THE YEAR WE WERE FAMOUS is based on the true story of Clara and her suffragist mother, Helga Estby, who walked 4,000 miles from their farm in Mica Creek Washington, to New York City in 1896 in a heroic attempt to win $10,000 that would save the family's farm and prove women could do it.
Equipped only with satchels containing compass and maps, first-aid supplies, journals, pistol, and a curling iron, they headed east along the railroad tracks. In two hundred thirty-two days, they wore out thirty-two pairs of shoes, crossed mountains, deserts, and plains, and survived a highwayman attack, flash flood, blizzards, and days without food and water. For a year, they were famous as they met governors and mayors, camped with Indians, and visited the new president-elect, William McKinley.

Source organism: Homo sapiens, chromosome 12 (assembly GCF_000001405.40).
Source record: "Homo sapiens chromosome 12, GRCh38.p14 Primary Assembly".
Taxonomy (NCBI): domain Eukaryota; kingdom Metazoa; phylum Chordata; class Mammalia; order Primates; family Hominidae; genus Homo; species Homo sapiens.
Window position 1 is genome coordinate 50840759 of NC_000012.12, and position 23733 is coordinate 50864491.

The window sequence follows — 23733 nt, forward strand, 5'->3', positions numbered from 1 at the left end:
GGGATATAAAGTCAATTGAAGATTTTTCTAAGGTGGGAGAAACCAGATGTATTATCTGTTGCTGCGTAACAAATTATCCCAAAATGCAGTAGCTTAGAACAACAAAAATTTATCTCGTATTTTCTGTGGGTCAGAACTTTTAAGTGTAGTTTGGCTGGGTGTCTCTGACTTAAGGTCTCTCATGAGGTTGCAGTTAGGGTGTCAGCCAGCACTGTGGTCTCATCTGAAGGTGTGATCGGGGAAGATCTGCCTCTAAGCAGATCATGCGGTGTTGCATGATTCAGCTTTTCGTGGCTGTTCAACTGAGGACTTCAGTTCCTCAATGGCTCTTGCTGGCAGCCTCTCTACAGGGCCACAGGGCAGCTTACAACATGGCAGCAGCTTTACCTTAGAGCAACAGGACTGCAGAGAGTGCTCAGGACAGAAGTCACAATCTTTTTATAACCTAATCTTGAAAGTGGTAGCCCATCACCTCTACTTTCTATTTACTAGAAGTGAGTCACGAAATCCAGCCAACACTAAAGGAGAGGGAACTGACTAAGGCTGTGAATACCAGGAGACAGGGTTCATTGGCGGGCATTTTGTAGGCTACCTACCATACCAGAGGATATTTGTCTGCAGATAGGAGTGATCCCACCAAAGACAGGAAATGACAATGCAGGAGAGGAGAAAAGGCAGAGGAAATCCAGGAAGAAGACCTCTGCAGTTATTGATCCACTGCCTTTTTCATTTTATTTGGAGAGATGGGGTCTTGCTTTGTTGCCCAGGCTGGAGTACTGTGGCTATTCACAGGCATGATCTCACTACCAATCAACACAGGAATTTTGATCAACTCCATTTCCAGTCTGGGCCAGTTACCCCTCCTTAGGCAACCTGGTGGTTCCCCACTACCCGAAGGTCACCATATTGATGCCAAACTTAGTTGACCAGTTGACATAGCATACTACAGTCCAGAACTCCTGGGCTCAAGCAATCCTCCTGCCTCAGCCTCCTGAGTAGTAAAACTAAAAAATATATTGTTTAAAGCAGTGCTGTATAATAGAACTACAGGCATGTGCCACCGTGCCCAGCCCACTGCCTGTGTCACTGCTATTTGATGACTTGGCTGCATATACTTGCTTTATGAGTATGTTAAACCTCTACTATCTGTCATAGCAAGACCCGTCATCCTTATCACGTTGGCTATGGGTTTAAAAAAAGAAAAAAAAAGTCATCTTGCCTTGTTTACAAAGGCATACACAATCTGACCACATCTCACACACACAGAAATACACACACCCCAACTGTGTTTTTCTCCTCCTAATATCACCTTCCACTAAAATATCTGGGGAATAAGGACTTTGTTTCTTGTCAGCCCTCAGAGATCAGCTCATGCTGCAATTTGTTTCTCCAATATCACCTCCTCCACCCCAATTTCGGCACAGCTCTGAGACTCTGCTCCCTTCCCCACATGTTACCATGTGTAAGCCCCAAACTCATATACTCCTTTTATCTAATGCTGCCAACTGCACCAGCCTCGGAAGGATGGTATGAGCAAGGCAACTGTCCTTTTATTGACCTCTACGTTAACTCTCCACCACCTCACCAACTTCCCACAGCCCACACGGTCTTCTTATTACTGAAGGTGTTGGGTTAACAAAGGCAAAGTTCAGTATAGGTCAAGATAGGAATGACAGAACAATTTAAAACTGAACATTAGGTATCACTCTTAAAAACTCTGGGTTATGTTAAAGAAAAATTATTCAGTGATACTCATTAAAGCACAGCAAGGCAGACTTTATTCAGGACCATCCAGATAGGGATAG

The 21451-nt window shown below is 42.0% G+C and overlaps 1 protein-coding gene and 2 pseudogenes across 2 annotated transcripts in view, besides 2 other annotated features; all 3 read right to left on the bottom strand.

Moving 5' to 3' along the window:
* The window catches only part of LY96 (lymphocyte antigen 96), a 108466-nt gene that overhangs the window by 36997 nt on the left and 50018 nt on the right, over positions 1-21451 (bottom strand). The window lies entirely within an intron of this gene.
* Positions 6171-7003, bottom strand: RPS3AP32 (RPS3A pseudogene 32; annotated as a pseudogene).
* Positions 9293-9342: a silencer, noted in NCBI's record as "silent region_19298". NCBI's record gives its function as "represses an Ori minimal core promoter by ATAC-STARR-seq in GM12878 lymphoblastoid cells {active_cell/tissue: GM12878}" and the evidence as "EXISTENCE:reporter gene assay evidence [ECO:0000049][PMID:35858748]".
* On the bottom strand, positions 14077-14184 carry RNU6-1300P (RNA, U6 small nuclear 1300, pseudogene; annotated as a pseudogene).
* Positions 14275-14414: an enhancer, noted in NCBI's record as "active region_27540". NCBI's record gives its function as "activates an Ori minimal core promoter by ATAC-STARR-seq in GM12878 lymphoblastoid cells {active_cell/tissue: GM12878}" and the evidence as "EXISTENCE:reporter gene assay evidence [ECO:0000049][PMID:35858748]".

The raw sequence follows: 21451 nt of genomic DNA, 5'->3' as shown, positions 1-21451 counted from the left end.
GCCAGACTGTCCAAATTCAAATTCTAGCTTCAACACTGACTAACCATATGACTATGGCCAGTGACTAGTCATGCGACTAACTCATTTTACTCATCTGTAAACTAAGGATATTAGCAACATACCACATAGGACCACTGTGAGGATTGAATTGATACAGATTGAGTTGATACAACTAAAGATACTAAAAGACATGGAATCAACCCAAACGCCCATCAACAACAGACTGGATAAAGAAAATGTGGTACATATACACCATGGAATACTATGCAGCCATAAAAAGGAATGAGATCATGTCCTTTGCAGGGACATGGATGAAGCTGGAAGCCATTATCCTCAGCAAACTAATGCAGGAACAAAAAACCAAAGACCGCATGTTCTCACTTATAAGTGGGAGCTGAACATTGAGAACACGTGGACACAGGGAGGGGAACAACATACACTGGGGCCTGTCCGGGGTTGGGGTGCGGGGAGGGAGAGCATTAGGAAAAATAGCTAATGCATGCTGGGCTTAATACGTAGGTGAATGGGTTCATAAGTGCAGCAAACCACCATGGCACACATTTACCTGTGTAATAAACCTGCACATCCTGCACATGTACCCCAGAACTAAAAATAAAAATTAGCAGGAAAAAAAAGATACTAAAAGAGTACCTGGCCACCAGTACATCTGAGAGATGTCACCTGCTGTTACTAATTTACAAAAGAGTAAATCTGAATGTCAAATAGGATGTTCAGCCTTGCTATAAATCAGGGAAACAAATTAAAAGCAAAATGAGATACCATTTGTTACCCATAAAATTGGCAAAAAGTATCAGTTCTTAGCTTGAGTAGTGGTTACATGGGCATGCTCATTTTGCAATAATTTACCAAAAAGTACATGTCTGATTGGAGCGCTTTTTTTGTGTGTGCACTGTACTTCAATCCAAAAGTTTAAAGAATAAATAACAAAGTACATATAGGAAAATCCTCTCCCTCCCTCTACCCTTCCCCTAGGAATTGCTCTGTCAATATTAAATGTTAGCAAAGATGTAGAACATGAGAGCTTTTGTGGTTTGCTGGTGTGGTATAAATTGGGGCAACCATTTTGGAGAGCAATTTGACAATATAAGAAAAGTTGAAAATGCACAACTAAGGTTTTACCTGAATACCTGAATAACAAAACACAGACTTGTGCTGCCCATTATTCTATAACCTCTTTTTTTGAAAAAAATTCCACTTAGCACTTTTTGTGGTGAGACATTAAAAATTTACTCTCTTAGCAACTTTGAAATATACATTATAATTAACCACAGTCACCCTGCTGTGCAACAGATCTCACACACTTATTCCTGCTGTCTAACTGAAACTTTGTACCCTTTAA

They intended to write a book about their adventures, but because of the way their trip ended, their journals were burned. Fortunately, newspapers across the country reported on their travels, and THE YEAR WE WERE FAMOUS is based on those articles, with imagination filling the gaps between known facts.
THE YEAR WE WERE FAMOUS won the Will Rogers Medallion, the Willa award from Women Writing the West, was selected by the American Library Association for its 2012 Amelia Bloomer List of Best Feminist Fiction, and won the Sue Alexander Award from the Society of Children's Book Writers and Illustrators.
For more background on THE YEAR WE WERE FAMOUS, book trailer, and discussion guide, visit the author's website at www.caroleestbydagg.com.
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|Publisher:||Carole Lee Dagg|
|Edition description:||Revised ed.|
|Product dimensions:||5.00(w) x 8.00(h) x 0.65(d)|